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June 5, 2012 | by  | in Arts Film |
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Aung San Suu Kyi: Lady Of No Fear

Directed by Anne Gyrithe Bonne

Biographical documentaries can be exceedingly effective at peeling back the public persona of an important figure, to reveal the human- being that lies beneath. When this is applied to Burmese democracy campaigner, Aung San Suu Kyi, the possibilities are intriguing. Unfortunately Lady of No Fear only offers a very superficial overview of Suu Kyi, and fails to provide us with any perceptive insights into her character or actions.

The film itself is poorly constructed. Boone’s obsession with clichéd documentary techniques such as overuse of extreme close ups makes it feel like an exceedingly amateur piece of filmmaking. Furthermore its pacing is jarring, at sometimes examining events in meticulous detail, and at others gallivanting through some critical chapters of her life with a mere few sentences of narration.

The single-minded focus on Suu Kyi’s relationship with her husband is both the film’s greatest asset and its major hindrance. Many of us only see Suu Kyi as the determined campaigner tirelessly fighting for democracy, so some of the details that Boone unearths regarding Suu Kyi’s marriage to Michael Aris are genuinely interesting. However, Boone becomes fixated on this connection, relegating all other relations and influences to the background.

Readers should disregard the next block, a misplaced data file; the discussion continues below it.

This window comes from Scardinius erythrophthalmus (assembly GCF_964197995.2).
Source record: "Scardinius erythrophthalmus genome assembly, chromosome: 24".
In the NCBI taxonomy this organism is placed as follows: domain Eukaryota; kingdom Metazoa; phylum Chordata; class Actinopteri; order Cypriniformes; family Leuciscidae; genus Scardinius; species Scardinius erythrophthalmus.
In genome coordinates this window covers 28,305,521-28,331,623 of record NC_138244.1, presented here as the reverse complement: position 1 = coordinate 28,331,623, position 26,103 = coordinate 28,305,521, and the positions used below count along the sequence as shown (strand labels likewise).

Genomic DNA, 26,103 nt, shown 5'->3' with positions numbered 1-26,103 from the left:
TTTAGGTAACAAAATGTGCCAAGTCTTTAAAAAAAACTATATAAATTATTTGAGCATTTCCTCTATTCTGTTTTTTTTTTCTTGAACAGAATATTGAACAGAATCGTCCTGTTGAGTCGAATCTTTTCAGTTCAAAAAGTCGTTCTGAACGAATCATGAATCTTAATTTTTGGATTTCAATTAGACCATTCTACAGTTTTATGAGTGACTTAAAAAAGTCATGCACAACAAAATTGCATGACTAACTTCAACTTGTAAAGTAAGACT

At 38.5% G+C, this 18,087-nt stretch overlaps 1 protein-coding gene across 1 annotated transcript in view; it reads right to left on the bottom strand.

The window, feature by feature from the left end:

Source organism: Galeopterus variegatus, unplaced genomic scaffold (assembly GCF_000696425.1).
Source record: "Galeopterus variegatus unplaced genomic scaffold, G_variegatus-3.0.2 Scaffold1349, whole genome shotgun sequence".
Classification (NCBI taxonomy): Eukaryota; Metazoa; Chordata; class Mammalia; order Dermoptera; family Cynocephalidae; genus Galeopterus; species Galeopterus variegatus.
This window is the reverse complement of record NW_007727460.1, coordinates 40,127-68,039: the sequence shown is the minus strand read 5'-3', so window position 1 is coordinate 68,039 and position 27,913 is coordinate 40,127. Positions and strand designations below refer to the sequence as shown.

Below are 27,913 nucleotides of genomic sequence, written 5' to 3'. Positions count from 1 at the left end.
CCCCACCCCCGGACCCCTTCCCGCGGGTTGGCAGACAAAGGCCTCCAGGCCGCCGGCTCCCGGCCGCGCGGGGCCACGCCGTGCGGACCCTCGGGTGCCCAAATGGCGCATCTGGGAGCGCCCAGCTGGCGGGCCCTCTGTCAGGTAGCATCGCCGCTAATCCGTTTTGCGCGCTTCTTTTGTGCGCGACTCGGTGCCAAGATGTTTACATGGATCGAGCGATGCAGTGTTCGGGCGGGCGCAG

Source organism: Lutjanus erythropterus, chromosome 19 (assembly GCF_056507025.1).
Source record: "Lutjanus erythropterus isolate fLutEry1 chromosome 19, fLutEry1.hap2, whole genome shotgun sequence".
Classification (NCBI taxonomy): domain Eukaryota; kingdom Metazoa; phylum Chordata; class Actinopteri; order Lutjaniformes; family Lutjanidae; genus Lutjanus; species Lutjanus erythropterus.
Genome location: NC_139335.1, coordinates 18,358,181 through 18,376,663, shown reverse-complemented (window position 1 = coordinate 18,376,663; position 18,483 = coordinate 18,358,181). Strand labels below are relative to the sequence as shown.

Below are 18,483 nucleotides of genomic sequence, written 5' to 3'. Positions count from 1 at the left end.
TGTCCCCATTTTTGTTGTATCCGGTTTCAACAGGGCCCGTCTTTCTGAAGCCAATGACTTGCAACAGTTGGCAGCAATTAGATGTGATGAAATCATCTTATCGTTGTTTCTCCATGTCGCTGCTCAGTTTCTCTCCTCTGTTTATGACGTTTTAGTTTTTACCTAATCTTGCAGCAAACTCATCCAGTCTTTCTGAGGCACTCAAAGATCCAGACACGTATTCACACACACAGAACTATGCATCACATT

Worse still it fails to draw any convincing connections between these personal entanglements and her political career, largely because the film ignores the context in which Suu Kyi’s actions took place. We never get a sense of her transformation into a pro-democracy leader, or of the changing political situation in Burma, as Boone glosses over that material.

In the end Lady of No Fear comes off as an incomplete picture, which fails to properly delve into the motivations and nature of its subject. Boone takes Suu Kyi in isolation, divorcing her from the struggles and situations that have defined and shaped her. Such an influential woman deserves a far more engaging portrait than what Lady of No Fear offers us.

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